With the dominated by men, Dr. Chen was well aware of her challenges. "Even among people who identify as progressive, there is an enormous amount of unconscious bias that comes out in both subtle and not-so-subtle ways," says Dr. Chen.
As a startup founder, CEO, and mother, Dr. Chen experienced unconscious bias. "I had two kids during my time as a founder, and even though many women do not have kids, if you want to support women founders, you also have to support moms." Dr. Chen "shares these anecdotes, so other women don't feel alone if they experience something similar."
"When I worked in transaction advising and health tech, I encountered significant challenges due to my gender. Once at JPM (the largest health care investment conference in the country), I was a key member of an M&A deal team but was mistaken for a secretary."
She also notes that these experiences continued after founding her business. "Unfortunately, when you are visibly pregnant, some people struggle to view you as a competent executive. All you are is a human incubator.
I remember attending a leadership event for CEOs and heard an inspiring talk by an executive coach, so I approached him afterward during the networking session and asked some thoughtful questions about his presentation.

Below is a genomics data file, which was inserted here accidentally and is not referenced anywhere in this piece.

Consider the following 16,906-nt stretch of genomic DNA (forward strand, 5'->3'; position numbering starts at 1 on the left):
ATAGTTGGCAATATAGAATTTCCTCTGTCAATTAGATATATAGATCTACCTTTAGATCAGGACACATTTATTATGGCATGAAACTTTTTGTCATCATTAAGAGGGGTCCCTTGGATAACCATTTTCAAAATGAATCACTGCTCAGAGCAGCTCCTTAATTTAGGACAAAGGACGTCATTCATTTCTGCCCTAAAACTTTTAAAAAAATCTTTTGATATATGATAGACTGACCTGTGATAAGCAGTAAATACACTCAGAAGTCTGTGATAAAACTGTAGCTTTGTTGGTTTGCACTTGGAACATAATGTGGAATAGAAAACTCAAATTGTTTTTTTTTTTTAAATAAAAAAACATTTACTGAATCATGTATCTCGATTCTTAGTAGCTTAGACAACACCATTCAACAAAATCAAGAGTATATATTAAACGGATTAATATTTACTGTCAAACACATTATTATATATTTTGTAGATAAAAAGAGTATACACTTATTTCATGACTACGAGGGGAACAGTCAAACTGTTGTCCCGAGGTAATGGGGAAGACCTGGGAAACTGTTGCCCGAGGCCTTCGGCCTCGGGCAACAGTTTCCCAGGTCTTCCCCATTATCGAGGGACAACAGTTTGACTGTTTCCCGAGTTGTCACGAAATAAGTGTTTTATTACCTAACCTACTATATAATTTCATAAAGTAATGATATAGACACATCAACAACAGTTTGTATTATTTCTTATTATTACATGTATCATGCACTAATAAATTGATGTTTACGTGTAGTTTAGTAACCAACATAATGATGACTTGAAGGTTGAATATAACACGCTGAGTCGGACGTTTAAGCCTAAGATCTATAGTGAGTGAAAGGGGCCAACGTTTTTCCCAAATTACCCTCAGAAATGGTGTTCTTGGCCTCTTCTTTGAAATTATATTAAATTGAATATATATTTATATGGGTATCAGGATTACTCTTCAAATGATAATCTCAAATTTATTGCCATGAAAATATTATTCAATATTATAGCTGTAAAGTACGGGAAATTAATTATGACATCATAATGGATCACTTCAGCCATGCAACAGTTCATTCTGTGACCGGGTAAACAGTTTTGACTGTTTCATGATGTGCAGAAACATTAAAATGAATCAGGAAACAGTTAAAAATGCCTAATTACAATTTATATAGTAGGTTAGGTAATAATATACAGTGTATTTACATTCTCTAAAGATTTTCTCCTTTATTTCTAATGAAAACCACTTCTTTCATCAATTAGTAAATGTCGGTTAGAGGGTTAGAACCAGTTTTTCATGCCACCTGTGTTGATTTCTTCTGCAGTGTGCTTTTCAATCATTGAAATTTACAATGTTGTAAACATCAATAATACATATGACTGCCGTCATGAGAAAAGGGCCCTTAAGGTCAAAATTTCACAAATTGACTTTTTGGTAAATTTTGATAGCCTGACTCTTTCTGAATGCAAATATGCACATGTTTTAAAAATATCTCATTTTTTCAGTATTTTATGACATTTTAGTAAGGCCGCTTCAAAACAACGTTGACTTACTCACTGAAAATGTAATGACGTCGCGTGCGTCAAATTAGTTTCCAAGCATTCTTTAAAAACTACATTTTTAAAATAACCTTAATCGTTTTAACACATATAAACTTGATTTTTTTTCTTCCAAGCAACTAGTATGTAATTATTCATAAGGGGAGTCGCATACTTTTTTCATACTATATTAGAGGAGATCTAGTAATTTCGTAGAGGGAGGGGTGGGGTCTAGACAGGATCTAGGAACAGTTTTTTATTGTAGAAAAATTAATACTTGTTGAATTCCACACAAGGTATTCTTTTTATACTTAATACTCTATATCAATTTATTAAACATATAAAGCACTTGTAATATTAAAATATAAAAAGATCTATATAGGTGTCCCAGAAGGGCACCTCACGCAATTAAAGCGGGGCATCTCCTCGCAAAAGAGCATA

He ignored my questions and just smiled at me and said, "now, you just focus on the most important thing." And I thought, "Hiring? Developing talent?" but then he pointed at my pregnant belly and said, "just focus on your baby." On the surface, he was being nice, but in hindsight, I felt like my identity as a CEO was invisible to him."
Although barriers and bias still exist, Dr. Chen reminds us, "In the end, all you can do is brush it off and not let these experiences define you." Furthermore, she believes "it is critical to our world that more women and underrepresented people are supported as founders because we experience the world differently and can identify problems and solutions that are not even on the radar of white male founders."
Address diversity and inclusion